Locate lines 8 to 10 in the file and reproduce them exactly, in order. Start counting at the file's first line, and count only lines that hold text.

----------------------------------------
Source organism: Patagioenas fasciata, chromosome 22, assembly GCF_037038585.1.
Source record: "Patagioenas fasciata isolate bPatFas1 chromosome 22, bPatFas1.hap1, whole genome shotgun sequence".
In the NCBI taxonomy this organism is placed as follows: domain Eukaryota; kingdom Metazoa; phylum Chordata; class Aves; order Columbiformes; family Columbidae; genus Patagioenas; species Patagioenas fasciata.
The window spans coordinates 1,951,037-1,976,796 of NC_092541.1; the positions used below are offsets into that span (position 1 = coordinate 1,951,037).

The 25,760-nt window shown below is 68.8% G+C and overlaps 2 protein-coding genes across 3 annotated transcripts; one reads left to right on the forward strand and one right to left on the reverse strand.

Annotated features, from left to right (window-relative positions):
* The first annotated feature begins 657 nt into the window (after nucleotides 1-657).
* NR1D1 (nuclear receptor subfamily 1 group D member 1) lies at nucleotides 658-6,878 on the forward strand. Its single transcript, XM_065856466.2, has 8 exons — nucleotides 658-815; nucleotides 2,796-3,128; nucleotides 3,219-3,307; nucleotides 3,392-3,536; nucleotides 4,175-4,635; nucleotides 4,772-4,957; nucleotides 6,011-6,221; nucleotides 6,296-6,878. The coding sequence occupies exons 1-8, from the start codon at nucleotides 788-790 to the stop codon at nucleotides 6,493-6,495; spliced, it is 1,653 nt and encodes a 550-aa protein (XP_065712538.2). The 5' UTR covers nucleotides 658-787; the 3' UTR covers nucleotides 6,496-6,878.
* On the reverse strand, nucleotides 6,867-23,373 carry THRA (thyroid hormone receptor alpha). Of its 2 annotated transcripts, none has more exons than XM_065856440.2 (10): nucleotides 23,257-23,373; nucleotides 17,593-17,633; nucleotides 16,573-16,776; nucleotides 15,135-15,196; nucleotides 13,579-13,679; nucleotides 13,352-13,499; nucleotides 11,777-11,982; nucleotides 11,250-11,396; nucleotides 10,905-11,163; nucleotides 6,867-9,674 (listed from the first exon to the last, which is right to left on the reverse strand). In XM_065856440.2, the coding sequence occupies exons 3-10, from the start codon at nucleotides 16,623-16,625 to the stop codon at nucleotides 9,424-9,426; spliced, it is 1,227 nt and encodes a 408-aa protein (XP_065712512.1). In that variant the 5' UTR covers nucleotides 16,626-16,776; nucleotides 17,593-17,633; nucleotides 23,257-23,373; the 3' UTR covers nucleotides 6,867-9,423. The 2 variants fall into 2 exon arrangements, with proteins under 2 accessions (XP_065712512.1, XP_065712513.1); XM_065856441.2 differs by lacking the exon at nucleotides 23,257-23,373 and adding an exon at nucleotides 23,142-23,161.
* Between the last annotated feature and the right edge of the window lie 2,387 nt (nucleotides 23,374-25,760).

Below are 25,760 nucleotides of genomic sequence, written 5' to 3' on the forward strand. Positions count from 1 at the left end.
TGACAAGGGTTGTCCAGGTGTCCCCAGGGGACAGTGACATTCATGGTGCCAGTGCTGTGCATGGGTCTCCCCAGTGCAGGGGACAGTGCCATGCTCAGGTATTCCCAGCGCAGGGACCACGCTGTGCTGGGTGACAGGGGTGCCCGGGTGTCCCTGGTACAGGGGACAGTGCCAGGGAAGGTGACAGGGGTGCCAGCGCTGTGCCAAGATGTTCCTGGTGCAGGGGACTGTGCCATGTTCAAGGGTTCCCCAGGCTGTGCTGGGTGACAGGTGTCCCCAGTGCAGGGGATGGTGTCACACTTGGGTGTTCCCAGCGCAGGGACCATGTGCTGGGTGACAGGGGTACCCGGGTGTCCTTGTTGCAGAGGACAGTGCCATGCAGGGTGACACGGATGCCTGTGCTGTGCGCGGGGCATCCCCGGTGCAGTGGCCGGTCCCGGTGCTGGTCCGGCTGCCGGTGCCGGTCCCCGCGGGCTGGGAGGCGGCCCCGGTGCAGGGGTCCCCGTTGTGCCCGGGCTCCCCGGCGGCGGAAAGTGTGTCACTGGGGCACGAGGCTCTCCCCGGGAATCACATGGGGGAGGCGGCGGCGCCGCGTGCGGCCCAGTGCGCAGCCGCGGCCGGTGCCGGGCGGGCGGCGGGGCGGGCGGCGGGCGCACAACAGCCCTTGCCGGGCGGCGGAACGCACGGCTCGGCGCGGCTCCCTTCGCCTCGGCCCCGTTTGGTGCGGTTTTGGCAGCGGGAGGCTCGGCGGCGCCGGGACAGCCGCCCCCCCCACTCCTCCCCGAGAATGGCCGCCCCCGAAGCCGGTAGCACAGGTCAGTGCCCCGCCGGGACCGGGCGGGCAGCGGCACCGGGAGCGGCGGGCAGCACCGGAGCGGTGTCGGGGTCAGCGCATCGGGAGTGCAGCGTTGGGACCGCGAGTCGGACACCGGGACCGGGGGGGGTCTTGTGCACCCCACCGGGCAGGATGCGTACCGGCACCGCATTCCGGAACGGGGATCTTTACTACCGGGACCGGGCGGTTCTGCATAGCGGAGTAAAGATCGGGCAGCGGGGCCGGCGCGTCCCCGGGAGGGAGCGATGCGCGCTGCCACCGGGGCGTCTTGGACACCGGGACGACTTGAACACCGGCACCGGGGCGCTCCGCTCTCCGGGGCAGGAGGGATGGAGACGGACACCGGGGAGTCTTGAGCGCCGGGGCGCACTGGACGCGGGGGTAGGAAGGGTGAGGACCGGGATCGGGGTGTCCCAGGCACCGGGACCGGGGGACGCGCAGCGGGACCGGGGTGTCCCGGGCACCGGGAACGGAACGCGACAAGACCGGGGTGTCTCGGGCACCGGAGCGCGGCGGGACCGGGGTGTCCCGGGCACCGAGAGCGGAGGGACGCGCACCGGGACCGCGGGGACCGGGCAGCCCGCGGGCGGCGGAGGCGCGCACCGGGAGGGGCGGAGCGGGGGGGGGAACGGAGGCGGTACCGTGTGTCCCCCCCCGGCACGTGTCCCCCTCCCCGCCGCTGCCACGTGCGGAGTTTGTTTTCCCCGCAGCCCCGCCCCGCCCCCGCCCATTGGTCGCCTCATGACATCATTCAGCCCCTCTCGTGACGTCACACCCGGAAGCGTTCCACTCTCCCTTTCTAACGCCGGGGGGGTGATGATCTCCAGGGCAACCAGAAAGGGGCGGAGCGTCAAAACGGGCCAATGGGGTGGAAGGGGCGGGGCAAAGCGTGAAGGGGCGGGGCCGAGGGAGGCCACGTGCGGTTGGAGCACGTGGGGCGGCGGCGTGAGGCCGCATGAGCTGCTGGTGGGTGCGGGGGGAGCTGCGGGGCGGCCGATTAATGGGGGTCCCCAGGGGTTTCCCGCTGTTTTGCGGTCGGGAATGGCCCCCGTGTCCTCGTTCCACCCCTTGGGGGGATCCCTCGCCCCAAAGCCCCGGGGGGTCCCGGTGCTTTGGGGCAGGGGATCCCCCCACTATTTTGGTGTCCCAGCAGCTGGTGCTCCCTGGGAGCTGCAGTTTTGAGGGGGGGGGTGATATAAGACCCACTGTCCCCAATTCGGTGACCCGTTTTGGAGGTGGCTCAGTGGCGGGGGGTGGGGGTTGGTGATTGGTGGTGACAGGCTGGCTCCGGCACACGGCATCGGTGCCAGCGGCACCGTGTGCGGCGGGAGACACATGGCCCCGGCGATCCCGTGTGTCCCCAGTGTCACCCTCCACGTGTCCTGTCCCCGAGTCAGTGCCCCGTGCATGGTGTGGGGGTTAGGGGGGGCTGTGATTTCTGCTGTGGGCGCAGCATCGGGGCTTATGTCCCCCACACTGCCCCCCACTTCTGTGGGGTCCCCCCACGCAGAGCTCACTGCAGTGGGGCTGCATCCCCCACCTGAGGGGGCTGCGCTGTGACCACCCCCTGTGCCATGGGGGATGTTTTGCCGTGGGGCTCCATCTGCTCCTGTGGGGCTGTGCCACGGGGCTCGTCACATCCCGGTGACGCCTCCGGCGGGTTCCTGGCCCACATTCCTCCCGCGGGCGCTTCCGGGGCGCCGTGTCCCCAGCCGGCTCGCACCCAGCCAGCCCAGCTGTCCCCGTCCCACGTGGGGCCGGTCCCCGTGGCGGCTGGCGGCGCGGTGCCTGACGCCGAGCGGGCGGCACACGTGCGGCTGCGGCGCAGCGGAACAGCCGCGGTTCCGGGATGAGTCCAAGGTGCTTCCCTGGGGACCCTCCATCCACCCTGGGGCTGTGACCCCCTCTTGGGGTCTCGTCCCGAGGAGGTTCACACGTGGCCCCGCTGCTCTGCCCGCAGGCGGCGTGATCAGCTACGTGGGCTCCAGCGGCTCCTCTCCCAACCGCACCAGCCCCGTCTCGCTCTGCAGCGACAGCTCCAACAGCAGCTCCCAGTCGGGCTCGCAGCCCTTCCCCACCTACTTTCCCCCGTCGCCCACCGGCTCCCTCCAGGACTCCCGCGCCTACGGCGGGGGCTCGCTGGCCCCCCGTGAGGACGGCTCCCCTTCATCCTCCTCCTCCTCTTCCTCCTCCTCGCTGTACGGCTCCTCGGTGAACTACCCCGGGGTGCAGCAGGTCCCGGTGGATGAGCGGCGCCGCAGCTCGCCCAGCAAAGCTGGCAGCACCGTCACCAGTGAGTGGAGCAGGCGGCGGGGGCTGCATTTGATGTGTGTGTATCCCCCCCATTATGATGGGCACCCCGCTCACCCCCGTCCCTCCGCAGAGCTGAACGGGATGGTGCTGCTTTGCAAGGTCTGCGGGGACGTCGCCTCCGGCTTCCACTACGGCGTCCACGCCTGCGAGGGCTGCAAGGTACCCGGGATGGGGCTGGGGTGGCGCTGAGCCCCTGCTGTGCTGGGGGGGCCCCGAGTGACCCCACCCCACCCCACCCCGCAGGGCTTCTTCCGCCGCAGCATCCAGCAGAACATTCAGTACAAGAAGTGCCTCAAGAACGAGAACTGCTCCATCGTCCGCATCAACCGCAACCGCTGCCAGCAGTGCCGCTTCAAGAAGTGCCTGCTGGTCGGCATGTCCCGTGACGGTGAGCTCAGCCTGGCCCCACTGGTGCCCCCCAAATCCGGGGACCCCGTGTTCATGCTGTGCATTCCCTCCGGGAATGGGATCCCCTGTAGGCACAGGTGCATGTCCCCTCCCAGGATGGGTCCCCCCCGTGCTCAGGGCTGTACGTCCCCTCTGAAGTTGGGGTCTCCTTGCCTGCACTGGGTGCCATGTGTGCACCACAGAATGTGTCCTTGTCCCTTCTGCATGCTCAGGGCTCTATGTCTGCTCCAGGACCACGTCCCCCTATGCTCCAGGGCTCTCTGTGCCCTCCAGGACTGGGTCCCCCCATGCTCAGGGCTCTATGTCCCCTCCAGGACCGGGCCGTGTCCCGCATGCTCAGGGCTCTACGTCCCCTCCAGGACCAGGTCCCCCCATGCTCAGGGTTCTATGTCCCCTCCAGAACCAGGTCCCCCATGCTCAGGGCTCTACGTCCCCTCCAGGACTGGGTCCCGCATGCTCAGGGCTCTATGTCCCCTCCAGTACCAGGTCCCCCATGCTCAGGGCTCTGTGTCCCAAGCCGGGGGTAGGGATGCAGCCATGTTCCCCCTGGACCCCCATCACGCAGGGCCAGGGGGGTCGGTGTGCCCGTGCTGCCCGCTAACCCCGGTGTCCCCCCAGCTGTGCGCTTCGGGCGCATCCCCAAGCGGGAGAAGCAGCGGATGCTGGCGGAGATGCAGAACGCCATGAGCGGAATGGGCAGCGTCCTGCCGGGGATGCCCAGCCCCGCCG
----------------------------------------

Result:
* NR1D1 (nuclear receptor subfamily 1 group D member 1) lies at nucleotides 658-6,878 on the forward strand. Its single transcript, XM_065856466.2, has 8 exons — nucleotides 658-815; nucleotides 2,796-3,128; nucleotides 3,219-3,307; nucleotides 3,392-3,536; nucleotides 4,175-4,635; nucleotides 4,772-4,957; nucleotides 6,011-6,221; nucleotides 6,296-6,878. The coding sequence occupies exons 1-8, from the start codon at nucleotides 788-790 to the stop codon at nucleotides 6,493-6,495; spliced, it is 1,653 nt and encodes a 550-aa protein (XP_065712538.2). The 5' UTR covers nucleotides 658-787; the 3' UTR covers nucleotides 6,496-6,878.
* On the reverse strand, nucleotides 6,867-23,373 carry THRA (thyroid hormone receptor alpha). Of its 2 annotated transcripts, none has more exons than XM_065856440.2 (10): nucleotides 23,257-23,373; nucleotides 17,593-17,633; nucleotides 16,573-16,776; nucleotides 15,135-15,196; nucleotides 13,579-13,679; nucleotides 13,352-13,499; nucleotides 11,777-11,982; nucleotides 11,250-11,396; nucleotides 10,905-11,163; nucleotides 6,867-9,674 (listed from the first exon to the last, which is right to left on the reverse strand). In XM_065856440.2, the coding sequence occupies exons 3-10, from the start codon at nucleotides 16,623-16,625 to the stop codon at nucleotides 9,424-9,426; spliced, it is 1,227 nt and encodes a 408-aa protein (XP_065712512.1). In that variant the 5' UTR covers nucleotides 16,626-16,776; nucleotides 17,593-17,633; nucleotides 23,257-23,373; the 3' UTR covers nucleotides 6,867-9,423. The 2 variants fall into 2 exon arrangements, with proteins under 2 accessions (XP_065712512.1, XP_065712513.1); XM_065856441.2 differs by lacking the exon at nucleotides 23,257-23,373 and adding an exon at nucleotides 23,142-23,161.
* Between the last annotated feature and the right edge of the window lie 2,387 nt (nucleotides 23,374-25,760).